Written by Bernard Edwards and Nile Rodgers, it was first recorded by their band Chic for their 1979 album Risqué. It quickly became #1 on a couple different Billboard charts and eventually Rolling Stone ranked it #224 on their list of the 500 Greatest Songs of All Time.
But how did it become such an, excuse the pun, “Rappers Delight?” You can watch the awesome video above or read the following transcript based on the video:
In late 1979, Debbie Harry suggested that Nile Rodgers join her and Chris Stein at a Hip hop event in a communal space taken over by young kids and teenagers with boom box stereos, who would play various pieces of music to which performers would break dance. The main piece of music they would use was the break section of "Good Times." A few weeks later, Blondie, The Clash and Chic were playing a gig in New York at Bonds nightclub. When Chic started playing "Good Times," rapper Fab Five Freddy and members of the Sugarhill Gang jumped up on stage and started freestyling with the band; Rodgers allowed them to "do their improvisation thing like poets, much like I would playing guitar with Prince." A few weeks later Rodgers was on the dance floor of New York club LaViticus and suddenly heard the DJ play a song which opened with Edwards bass line from "Good Times". Rogers approached the DJ who said he was playing a record he had just bought that day in Harlem. The song turned out to be an early version of "Rapper's Delight" by The Sugarhill Gang, which Rogers noted also included a scratched version of the song's string section. Rogers and Edwards threatened The Sugarhill Gang with legal action, which resulted in them being credited as co-writers on "Rappers Delight." In the USA "Rapper's Delight" did not achieve as much chart success as "Good Times" (peaking at #36 on the U.S. pop chart and #4 on the American R&B charts, compared to Chic's #1 peak on both charts) but it helped to popularize the bassline and the song, and it became one of the most sampled tracks (and hence one of the most distinctive basslines) in the history of recorded music. Having agreed on a commercial structure for the use of their song in "Rappers Delight", Edwards and Rodgers agreed to later uses in other songs, subject to their strict criteria.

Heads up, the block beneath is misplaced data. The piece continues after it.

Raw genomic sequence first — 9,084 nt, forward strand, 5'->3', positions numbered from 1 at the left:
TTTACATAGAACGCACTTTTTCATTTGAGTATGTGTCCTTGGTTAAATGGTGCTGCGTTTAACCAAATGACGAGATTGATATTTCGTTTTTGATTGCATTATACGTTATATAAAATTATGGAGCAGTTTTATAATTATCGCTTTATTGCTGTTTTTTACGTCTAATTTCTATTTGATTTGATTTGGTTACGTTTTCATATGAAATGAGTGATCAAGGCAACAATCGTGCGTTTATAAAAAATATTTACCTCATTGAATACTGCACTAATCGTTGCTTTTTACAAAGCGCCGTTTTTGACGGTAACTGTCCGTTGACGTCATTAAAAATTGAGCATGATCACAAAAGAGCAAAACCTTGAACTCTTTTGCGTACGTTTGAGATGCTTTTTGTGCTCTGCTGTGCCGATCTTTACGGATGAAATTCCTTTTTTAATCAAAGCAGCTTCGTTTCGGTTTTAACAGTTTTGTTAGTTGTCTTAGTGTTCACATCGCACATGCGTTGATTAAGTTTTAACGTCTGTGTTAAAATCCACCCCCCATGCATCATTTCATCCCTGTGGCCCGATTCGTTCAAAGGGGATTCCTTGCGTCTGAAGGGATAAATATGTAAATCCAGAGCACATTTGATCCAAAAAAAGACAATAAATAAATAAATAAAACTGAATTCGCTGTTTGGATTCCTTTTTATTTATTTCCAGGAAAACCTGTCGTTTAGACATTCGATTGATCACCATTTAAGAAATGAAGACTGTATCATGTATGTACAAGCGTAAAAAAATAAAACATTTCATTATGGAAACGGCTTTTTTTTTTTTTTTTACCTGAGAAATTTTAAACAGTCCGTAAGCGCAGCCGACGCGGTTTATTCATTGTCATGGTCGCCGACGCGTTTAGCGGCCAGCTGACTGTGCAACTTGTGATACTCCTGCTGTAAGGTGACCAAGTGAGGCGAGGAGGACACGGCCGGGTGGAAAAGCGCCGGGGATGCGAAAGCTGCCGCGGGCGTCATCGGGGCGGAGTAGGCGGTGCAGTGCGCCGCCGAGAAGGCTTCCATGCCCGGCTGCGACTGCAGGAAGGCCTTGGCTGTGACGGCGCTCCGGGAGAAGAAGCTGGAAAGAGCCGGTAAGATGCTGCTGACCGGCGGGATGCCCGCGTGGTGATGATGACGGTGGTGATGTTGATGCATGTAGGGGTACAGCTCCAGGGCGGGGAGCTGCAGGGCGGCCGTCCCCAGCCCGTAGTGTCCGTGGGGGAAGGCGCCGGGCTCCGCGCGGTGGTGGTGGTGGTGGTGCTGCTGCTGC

Now let’s look at nine other songs that sample or were inspired by the famous bassline. "Good Times" is one of the most sampled songs in history, so this list only, er, scratches the surface. We’ll start with these five:
“The Adventures of Grandmaster Flash,” by Grandmaster Flash, “Everything’s Gonna Be Alright,” by Father MC, “It’s All Good,” by Will Smith, and “2345Meia78” by Gabriel O Pensador. Check out the video I sampled below from the amazing documentary “Everything is a Remix” by Kirby Furguson, part 1 of which you can sample here.
Of course, there are many more than the following four. Our list could have stretched all the way to 100, and beyond! But these four are worth a closer look:
7. Another One Bites The Dust - Queen
Now this isn’t a true sample, it’s merely inspired by “Good Times.” But it’s such a great story, I thought I should include it. In an interview, Chic co-founder Bernard Edwards stated, "...that Queen record came about because that Queen bass player... spent some time hanging out with us at our studio."
Take a listen here.
8. Triple Trouble - Beastie Boys
This song, put out in 2004, is pretty cool because it samples "Rapper's Delight," so it’s like a sample of a sample. I’d love to hear a band come along and take it down another level, to the third degree. Take a listen here.
9. Doowutchyalike - Digital Underground
10. Just The Two Of Us - Chubb Rock
This song is from his 1991 release entitled The One, which reached #13 on Billboard's "Top Hip-Hop/R&B" chart for that year. Take a listen here.